Archive for January 2015

Wild: A Movie Review – Addressing the Criticisms

While anxiously awaiting the release of the film adaptation of the classic fly-fishing novel The River Why I read a comment by one of it’s creators that was critical of the classic movie, A River Runs Through It. They snobbishly dismissed the film for its lack of realism in the fly-fishing scenes. Over dinner I mentioned to Dana and Josiah how the comment had left a bad taste in my mouth for the person who made it and had sort of tainted my opinion of the upcoming movie before I’d had a chance to see it. My son Josiah, 18 years old at the time, said, “It’s not a documentary on how to fish. It’s a story.”

“It’s not a documentary on how to fish. It’s a story.”

Some of the biggest criticisms of Wild that I’ve heard have, unfortunately, come from the trail community. I heard comments like, “Want to learn what not to do while backpacking? See Wild.”

Strayed lays her heart bare in the book and on the screen. She unabashedly lays out a gruesome recounting of heartbreak, loss and bad decisions. She is beyond candid concerning her lack of experience as well as her moral failures. At no point does she claim expertise…in anything. In fact, she paints a picture of herself that is far from attractive. It is, at times, difficult to watch. I imagine it was even more difficult to endure. When confronted with this kind of raw confessional, our response is judgement? Really? Did we all come forth from the womb with an ultra-light pack, a 10 lb baseweight, practicing LNT ethics and obeying the levitical law to a point? Let he who is without sin cast the first stone…or boot.

It’s not a documentary on how to backpack…or live, for that matter. It’s a story. It’s her story.

Another criticism or complaint goes something like this, “Oh great, now everyone and their brother are going to hit the Pacific Crest Trail to try and ‘find themselves.” And that’s bad? My own story is not that different. Dana, Josiah and I followed Jesus right out of the doors of the institutional church and into the woods. The wilderness became for us a sanctuary and a place of healing. The trail community welcomed us with open arms and have become like family. Yes, I discovered myself on the trail. I discovered life and passion and saw a longing awakened that transformed my life. I know countless nemophilists who would echo that sentiment. Why disparage others from searching for the same?

A related concern is that the hordes of newbies will cause irreparable damage to the trails. Granted, more traffic is going to bring about wear and tear. That’s unavoidable. Why not use this as a teaching opportunity? Great organizations such as The Pacific Coast Trail Association and the Appalachian Trail Conservancy have. They’ve seized upon this opportunity to raise awareness, teach trail etiquette and draw attention to causes that desperately need it. In addition, think for a moment about how you felt about caring for the wilderness before you discovered backpacking…and after. Conservation wasn’t even on my radar before I found my place in the woods. Now? Don’t get me started! At this moment in US history the protection of our wild places is on precarious ground. I just recently signed a petition to try and prevent the logging of a great national treasure, Pisgah National Forest…just a couple of hours from our home. What if these hordes of new hikers were to become passionate about caring for wilderness? Imagine the potential!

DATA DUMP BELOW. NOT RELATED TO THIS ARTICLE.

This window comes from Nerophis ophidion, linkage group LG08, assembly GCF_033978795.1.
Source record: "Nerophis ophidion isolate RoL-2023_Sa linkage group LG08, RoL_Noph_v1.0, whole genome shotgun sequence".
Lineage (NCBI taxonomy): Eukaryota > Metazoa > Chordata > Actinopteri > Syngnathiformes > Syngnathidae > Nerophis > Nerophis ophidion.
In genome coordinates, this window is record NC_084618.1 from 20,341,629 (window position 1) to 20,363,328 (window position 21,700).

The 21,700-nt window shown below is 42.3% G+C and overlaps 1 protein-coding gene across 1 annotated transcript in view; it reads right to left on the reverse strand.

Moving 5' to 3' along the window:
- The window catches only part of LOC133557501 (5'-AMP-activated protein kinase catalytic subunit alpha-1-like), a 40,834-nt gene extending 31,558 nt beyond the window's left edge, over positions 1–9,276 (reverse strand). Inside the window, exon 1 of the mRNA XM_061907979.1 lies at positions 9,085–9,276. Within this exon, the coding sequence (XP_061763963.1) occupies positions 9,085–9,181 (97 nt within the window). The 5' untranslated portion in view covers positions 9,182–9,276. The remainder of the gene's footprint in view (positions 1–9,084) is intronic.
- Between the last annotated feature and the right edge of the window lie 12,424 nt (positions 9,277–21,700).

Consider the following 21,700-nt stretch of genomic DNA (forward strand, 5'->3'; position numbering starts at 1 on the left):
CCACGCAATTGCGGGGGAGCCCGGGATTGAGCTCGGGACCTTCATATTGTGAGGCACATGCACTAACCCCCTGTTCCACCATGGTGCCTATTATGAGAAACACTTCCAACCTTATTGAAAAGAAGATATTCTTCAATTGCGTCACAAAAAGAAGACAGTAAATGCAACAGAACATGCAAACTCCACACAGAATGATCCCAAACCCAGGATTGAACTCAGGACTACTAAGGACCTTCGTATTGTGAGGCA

I enjoyed the book. I enjoyed the film. I enjoyed it even more when I watched it with my wife. Dana lost her dad just a few months ago. I knew the early scenes would be difficult for her to get through. They were. I’ll admit, I strained to see her expression during those scenes and others. You know what I saw? Solidarity. She saw something of her own struggle in Cheryl’s tribulations. She resonated with the heartbreak. She identified with the call of the mountains and their promise of beauty and healing. She remembered what it was like when we were first starting out and had no clue what we were doing. She laughed sardonically with self deprecation at Cheryl’s bad luck, frustration and angst. When the boot flew off the mountain, I swear I saw Dana do a fist-pump. She rejoiced with Chery’s triumphs and gloried in the vistas attained. If for no reasons but these, I loved the film. C.S. Lewis said,”Friendship is born at that moment when one man says to another: “What! You too? I thought that no one but myself . . .”  ” I’ve no doubt that were Dana and Cheryl to meet they’d be fast friends.

The gist?

Great story, great acting, great film making, struggle, heartache and redemption. Beautiful scenery, to boot. If you want to see a “How-To” on backpacking there are some good videos out there that’ll fit your need. If you want to laugh, be moved and inspired see Wild. You’ll be glad you did.

It’s not a documentary on how to backpack…or live, for that matter. It’s a story. It’s her story. And it’s a good one.

 

http://www.pcta.org/

http://www.appalachiantrail.org/

http://www.cdtsociety.org/